In Chapter 12 of The Hobbit, what motivates Bilbo to steal the cup?

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Noelle Thompson eNotes educator| Certified Educator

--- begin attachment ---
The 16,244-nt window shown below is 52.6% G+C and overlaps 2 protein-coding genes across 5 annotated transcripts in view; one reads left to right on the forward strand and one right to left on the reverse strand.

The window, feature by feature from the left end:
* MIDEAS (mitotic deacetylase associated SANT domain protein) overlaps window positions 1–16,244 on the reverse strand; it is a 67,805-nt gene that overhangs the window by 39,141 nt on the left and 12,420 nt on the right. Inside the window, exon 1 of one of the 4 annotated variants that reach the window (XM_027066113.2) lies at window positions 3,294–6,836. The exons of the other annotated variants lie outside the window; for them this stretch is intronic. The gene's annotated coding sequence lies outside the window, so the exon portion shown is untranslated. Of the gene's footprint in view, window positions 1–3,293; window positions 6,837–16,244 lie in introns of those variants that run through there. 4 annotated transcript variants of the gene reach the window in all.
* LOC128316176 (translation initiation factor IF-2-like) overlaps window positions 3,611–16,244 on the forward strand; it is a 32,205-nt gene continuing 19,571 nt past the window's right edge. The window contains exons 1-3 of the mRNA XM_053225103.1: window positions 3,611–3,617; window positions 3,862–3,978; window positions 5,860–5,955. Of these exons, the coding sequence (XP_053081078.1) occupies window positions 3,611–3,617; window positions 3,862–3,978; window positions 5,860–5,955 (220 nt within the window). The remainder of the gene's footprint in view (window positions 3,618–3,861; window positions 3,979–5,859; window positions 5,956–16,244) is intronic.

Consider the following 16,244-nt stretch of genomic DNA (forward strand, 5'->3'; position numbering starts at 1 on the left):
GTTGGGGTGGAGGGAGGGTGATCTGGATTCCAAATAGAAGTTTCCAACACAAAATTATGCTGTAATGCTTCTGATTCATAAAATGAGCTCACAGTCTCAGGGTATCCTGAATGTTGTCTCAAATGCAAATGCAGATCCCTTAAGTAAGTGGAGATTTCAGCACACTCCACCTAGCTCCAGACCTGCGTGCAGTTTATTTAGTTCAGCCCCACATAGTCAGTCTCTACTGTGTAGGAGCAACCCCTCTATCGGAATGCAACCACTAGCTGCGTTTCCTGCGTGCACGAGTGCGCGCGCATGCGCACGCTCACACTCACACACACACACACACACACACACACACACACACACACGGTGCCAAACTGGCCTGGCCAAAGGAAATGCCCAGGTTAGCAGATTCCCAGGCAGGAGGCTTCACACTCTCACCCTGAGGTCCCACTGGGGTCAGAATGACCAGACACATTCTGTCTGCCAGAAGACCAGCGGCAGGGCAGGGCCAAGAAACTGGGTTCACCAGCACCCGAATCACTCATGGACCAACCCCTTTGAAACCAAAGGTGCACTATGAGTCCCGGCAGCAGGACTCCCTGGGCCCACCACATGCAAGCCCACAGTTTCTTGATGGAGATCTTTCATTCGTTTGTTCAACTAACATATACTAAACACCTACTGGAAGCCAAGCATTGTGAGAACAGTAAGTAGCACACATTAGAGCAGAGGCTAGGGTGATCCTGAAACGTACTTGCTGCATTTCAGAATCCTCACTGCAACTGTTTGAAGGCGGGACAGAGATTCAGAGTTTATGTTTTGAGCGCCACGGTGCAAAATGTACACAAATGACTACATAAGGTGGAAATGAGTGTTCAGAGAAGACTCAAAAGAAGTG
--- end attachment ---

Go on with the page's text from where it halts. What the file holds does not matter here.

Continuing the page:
This question can be answered in three different ways, all of which are true.  First, one could say that Bilbo is motivated by Thorin's words at the entrance to the cave.  Thorin spends a long time describing Bilbo as a "good companion" as a "hobbit full of courage" and "good luck" (191).  Bilbo finally admits having gotten Thorin "out of two messes already" but that the "third time pays for all" (191) and avidly begins the journey downward to Smaug's lair.  Second, one could say that it was the ring itself that finally motivated Bilbo to go farther, for Bilbo doesn't go far in the cave without slipping it on.  "Then the hobbit slipped on his ring, and . . . he crept noiselessly down, down, down into the dark" (192).  Finally, even though it isn't long before Bilbo complains "I have absolutely no use for dragon-guarded treasures," one could say that Bilbo is ultimately motivated by just that:  the lust for gold.  When Bilbo finally sees Smaug's glorious treasure, even though Bilbo had been told of it long before, "the splendor, the lust, the glory of such treasure had never yet come home to him.  His heart was filled and pierced with enchantment and with the desire of dwarves; and he gazed motionless, almost forgetting the frightful guardian, at the gold beyond price and count" (194).  It is only then that Bilbo reaches for the cup and brings it back successfully.  But is that lust Bilbo feels from his own heart, . . . or from donning the ring?  Ah, there's the rub.  For this reason, I believe the answer to your question can only be one:  the ring.